×
Man Whose Father Abandoned Him When He Was 12 Shares Basic Skills On YouTube For Others Like Him

Man Whose Father Abandoned Him When He Was 12 Shares Basic Skills On YouTube For Others Like Him

Behold Rob Kenney, a doting father and YouTuber, who has won over everyone's heart with his exceptionally pure videos.

Image Source: YouTube/Dad, How do I?

The quarantine has seen a surge in content creation. While some are using their creativity to share simple DIYs, others are sharing recipes, hacks, and a whole bunch of other things. But if you're wondering who has the most wholesome content of them all, then look no further. Behold Rob Kenney, a doting father and YouTuber, who has won over everyone's heart with his exceptionally pure videos. Kenney recently went viral on Reddit and Twitter after sharing basic skills that one would normally ask their dads. His intentions were to help those who are either living alone or don't have fathers who could teach them.



 

 

Apart from his touching YouTube channel Dad, How Do I? Kenney has one hell of a heart-wrenching story of his own father. During a recent interview with Shattered magazine, Kenney shared a tragic story of his father abandoning him and his siblings. He was just 14 when his dad left. Following this, Kenney had to move in with one of his older brothers. Eventually, he tied the knot with his beautiful wife, with whom he has lovingly raised two wonderful kids, who are all grown up now. Kristine, his 27-year-old daughter has acquired a number of certificates and degrees to help her work with children. As for his son, Kyle, he's a software engineer. 



 

 

Now, with his children out living their lives, Kenney decided to channel his "empty nest" feelings by creating this heartwarming YouTube channel, reports Scary Mommy. The channel, which he started about a month ago, shares "practical 'Dadvice' for everyday tasks." How adorable is that? It sure warms my heart! Speaking to the magazine Shattered, Kenney shared his wishes of leaving behind a legacy that particularly focuses on assisting those coping with the absence of apparent or a broken family.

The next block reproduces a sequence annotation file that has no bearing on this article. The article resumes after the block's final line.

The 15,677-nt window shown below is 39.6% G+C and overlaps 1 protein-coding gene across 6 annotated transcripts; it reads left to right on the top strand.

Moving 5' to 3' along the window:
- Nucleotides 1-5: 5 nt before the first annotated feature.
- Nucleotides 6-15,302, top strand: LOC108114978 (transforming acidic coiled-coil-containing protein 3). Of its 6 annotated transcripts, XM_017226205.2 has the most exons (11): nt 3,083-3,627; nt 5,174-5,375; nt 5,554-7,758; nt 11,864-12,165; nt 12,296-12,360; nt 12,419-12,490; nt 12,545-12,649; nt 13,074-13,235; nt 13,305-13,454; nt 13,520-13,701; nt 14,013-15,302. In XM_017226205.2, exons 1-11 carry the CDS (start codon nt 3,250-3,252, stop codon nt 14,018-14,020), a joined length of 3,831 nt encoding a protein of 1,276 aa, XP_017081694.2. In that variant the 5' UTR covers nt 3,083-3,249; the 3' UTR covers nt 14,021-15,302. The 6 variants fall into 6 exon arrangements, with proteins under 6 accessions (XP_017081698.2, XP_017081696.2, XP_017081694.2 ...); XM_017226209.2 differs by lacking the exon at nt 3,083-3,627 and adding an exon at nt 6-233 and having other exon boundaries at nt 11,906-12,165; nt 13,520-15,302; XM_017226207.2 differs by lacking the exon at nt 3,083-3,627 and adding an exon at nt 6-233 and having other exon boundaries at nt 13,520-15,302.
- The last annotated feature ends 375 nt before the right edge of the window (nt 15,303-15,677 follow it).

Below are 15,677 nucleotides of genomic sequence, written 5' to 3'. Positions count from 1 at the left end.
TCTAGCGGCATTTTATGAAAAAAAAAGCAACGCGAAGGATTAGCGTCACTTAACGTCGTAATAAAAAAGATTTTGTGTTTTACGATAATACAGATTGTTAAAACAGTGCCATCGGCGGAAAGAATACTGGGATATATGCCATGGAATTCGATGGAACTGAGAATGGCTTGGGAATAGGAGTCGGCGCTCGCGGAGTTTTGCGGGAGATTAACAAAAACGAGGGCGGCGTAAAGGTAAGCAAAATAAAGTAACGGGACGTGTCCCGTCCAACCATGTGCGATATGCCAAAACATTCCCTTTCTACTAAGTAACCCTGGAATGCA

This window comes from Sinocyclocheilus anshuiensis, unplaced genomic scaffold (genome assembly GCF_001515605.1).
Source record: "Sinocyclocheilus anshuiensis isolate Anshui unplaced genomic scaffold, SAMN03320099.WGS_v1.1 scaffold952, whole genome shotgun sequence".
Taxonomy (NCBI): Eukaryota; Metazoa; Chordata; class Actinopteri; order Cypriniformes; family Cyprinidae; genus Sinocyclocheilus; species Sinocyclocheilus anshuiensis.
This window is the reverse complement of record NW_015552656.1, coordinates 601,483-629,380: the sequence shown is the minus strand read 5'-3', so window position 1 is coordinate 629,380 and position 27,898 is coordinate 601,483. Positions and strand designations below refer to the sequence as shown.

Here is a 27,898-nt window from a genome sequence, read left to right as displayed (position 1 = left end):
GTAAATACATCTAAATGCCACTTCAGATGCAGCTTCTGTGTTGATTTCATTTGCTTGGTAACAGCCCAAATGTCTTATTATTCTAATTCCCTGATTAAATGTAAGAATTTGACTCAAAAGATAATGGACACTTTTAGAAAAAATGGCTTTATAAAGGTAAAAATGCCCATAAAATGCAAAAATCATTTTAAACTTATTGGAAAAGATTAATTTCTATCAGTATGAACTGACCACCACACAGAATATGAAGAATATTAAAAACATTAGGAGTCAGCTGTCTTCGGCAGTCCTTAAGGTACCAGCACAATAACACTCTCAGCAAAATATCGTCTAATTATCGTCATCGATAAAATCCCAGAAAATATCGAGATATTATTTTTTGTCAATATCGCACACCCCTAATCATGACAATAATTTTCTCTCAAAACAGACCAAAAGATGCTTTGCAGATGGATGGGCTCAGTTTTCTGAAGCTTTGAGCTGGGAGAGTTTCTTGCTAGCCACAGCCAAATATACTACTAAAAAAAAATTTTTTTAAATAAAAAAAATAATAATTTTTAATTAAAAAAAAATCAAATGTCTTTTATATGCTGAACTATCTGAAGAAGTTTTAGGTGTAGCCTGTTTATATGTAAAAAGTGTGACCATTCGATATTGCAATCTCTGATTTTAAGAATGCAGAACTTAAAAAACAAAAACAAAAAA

"I want it to be about everyday tasks, but I also would like to pass along some of the wisdom I’ve learned along the way to encourage people," he expressed. "I thought I was just going to be showing people how to do stuff, but it’s kind of resonating on a whole different level." Until now, he has posted videos on how to fix a running toilet, how to tie a tie, how to unclog a bathtub drain/sink, how to hang a shelf,  how to shave your face, and how to iron a dress shirt, among others. All of these tips are definitely ones that people hope to learn from their dads and that's why this has resonated with thousands of people all around the globe. 



 

 

Despite his sweet intentions, Kenney didn't really gain that many followers until his interview with the magazine was published. Soon after people learned about his troubled childhood and his brilliant efforts, they were overcome with the purity of his channel, which now has 1.27 million subscribers. It isn't surprising that Kenney is receiving the love and support of hundreds and thousands of people because his wholesome content is exactly the distraction we need to take our mind off the seemingly never-ending dangerous reality we are living in. 



 

 

People were quick to applaud Kenney's genuine act on Twitter. Omg, I’m already an adult and I had a dad growing up but he passed away when I was 14 before I needed to know most of these things and now I feel like I don’t have anyone to teach me how to do stuff for myself in my apartment and car. I’m seriously about to subscribe!! wrote user Chloe. Another, Kai shared: My dad passed away a few years ago, he wasn't an amazing person but the amount of times I've had trouble trying to figure out how to do something and realizing I couldn't go and ask my dad is insane. 



 

 

Following this sudden boom in popularity Kenney uploaded a video thanking everyone who supported his channel and shared kind words for him. "I’m a bit of an emotional wreck," he expressed. "The pain is pretty real in our world, and hopefully, this will help alleviate some of it."



 

Recommended for you